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A Little Risk, Stunning Reward in El Salvador

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The beach had been relaxing, the volcanoes and the jungle beautiful. Yet El Salvador also attracted me for more serious reasons. As an undergraduate, I had studied the nation's civil war. In my 20s, I volunteered for an organization that revered the memory of the nation's Catholic martyrs for social justice. I'd enjoyed El Salvador's natural beauty, but I also wanted to reckon with its past.

Plenty of opportunities existed. More than any other Central American nation, El Salvador has transformed the tortured memories of the region's war years into memorials and museums. Along with surfers, political and religious solidarity groups have long been steady visitors to the country.

In San Salvador, pilgrims visit the church where Archbishop Oscar Romero, a defender of the poor, was murdered in 1980 while saying Mass. Across town, a museum displays the bloody robes and personal effects of six Jesuit priests, their housekeeper and her daughter -- all murdered in 1989 by the right-wing, U.S.-backed Salvadoran military.

The epicenter for El Salvador's war tourism, however, is the small town of Perquin, once the mountain stronghold of the Farabundo Marti National Liberation Front (or FMLN, its Spanish acronym). Perquin's major attraction today is the Museum of the Salvadoran Revolution, a small facility staffed largely by former guerrilla fighters.

Located in a low adobe building, the museum presents the story from the rebels' perspective; its entry sign declares it a "homage to heroes and martyrs." That emotional tie, combined with a fascinating collection of artifacts, gives the museum the homemade intimacy of a scrapbook.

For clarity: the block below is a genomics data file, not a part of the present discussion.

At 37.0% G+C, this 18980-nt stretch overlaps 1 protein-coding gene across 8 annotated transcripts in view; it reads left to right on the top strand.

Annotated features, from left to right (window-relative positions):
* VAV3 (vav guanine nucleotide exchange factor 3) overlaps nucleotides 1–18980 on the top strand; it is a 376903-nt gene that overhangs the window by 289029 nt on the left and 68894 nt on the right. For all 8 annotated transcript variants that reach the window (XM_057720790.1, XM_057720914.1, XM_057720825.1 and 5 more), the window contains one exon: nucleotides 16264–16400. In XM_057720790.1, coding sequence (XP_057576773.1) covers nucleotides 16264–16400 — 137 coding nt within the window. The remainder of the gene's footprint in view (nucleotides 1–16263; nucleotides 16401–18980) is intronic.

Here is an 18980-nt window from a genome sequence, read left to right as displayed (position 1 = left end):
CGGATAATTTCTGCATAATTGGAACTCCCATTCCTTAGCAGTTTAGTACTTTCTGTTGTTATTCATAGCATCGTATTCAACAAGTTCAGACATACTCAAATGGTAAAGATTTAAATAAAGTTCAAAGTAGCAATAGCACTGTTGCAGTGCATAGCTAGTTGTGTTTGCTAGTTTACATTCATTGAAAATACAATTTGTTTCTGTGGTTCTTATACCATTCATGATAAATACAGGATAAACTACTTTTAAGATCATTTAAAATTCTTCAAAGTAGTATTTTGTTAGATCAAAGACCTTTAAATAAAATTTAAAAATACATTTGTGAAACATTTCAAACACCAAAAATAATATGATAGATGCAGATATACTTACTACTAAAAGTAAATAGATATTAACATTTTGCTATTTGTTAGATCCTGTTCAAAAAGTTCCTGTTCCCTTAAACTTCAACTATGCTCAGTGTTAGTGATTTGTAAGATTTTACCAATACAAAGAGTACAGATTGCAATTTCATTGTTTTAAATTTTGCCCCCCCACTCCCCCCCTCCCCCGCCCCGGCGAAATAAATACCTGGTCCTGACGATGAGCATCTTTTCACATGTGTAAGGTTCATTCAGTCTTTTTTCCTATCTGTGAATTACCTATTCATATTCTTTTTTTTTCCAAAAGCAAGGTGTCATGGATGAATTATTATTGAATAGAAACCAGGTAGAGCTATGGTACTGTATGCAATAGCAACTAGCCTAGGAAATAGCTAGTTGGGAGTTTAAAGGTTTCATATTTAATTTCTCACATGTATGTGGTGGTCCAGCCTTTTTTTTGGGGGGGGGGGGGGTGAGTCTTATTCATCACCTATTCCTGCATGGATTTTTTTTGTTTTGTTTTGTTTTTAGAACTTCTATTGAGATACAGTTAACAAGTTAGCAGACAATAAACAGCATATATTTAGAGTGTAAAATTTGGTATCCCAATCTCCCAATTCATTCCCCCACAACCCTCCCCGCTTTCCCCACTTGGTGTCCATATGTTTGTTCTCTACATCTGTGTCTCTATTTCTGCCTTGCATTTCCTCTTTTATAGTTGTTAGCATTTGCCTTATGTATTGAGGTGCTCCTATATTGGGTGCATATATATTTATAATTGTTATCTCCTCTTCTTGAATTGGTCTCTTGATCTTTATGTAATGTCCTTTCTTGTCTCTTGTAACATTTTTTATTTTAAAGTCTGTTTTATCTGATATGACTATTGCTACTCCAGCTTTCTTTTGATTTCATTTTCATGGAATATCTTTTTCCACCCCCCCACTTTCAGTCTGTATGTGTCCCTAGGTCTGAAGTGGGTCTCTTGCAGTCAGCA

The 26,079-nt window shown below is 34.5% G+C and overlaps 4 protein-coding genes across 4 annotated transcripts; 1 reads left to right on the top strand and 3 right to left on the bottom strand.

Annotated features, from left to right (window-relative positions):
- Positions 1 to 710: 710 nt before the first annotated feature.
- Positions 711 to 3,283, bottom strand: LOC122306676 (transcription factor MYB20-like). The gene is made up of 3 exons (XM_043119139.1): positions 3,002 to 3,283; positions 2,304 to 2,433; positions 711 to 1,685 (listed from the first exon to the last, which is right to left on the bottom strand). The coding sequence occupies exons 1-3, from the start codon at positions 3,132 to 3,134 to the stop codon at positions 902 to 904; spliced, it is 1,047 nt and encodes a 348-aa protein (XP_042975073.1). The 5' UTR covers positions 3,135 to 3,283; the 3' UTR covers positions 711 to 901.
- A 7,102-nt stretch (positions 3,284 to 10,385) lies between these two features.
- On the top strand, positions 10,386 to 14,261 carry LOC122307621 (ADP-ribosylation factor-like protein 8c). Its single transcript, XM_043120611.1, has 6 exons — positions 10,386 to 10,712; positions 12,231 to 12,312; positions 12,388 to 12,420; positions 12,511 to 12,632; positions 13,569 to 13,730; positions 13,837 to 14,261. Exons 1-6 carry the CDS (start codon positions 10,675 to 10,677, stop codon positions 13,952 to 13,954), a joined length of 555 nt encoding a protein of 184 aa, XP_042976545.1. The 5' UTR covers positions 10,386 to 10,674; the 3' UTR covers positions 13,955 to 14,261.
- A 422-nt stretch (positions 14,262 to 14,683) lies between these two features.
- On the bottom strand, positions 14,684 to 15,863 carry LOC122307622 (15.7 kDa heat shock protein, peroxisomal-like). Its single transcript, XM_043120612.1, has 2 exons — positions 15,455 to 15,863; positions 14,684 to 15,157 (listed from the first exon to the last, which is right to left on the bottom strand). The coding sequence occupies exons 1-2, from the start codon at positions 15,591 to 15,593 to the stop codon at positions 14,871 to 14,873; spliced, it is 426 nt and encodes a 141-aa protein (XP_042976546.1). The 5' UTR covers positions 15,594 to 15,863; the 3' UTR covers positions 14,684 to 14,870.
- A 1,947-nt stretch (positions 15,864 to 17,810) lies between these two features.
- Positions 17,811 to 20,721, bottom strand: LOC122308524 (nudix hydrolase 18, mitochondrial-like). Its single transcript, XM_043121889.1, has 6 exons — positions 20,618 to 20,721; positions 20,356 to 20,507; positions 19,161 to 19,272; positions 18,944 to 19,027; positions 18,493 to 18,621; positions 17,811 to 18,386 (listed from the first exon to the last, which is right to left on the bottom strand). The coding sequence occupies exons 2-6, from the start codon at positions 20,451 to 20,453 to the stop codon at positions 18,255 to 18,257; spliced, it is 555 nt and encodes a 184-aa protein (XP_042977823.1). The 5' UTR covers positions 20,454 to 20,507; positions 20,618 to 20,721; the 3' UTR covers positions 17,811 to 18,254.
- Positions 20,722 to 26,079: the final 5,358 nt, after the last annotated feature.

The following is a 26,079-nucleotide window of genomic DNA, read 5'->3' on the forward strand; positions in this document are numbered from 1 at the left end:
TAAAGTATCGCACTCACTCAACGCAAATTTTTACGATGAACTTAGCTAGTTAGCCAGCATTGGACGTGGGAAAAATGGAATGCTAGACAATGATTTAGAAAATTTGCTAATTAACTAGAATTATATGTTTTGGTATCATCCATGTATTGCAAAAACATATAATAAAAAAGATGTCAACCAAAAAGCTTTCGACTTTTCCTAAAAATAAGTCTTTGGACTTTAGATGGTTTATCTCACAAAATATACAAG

Its exhibits reveal the nitty-gritty of guerrilla warfare: homemade bombs, propaganda posters and hand-drawn battle plans. It shows how rebels used home intercoms to turn wire fences into telephone lines, and it displays the makeshift studio of the guerrilla radio station. On a hilltop above the museum grounds, I found old trenches and at least one cave -- a clandestine broadcast studio.

Former guerrillas also work as local hiking guides. On my last full day in town, I arranged a trek with an ex-combatant named Rafael Argueta. Only 10 when he became involved in the rebel movement, Argueta was 39 when he led me through piney woods and along a turquoise river. Less than 10 years separated us, but his entire demeanor -- not to mention his bad back and prosthetic eye -- showed life had aged us at dramatically different rates.

Toward the end of our walk in the rain, we passed through a hamlet called El Mozote. A memorial there commemorates one of the largest massacres in modern Latin American history, the Salvadoran army's murder of some 1,000 unarmed peasants in 1981. Argueta saw the massacre's immediate aftermath as a boy soldier; by my count, he would have been about 13 at the time.

He didn't linger on the memory, and I understood: There is a fine line between witnessing an atrocity and vulgarizing it for tourist consumption. We paused only briefly at the memorial before hiking a muddy road back toward Perquin.

At the main highway, we got a lift from one of the small pickups that serve as collective taxis. Argueta and I sat in the back on small benches, a tarp stretched tightly overhead to keep out the rain. As others hailed the truck and clambered aboard, we all pressed together to squeeze everyone in.

The pickup was not comfortable. Because we weren't wearing seat belts, I cannot claim it was terribly safe. In fact, some people will insist that you should never ride in such contraptions. It's a solid and defensible rule; I just prefer to ignore it.

Ben Brazil last wrote for Travel about San Cristobal de las Casas, Mexico.


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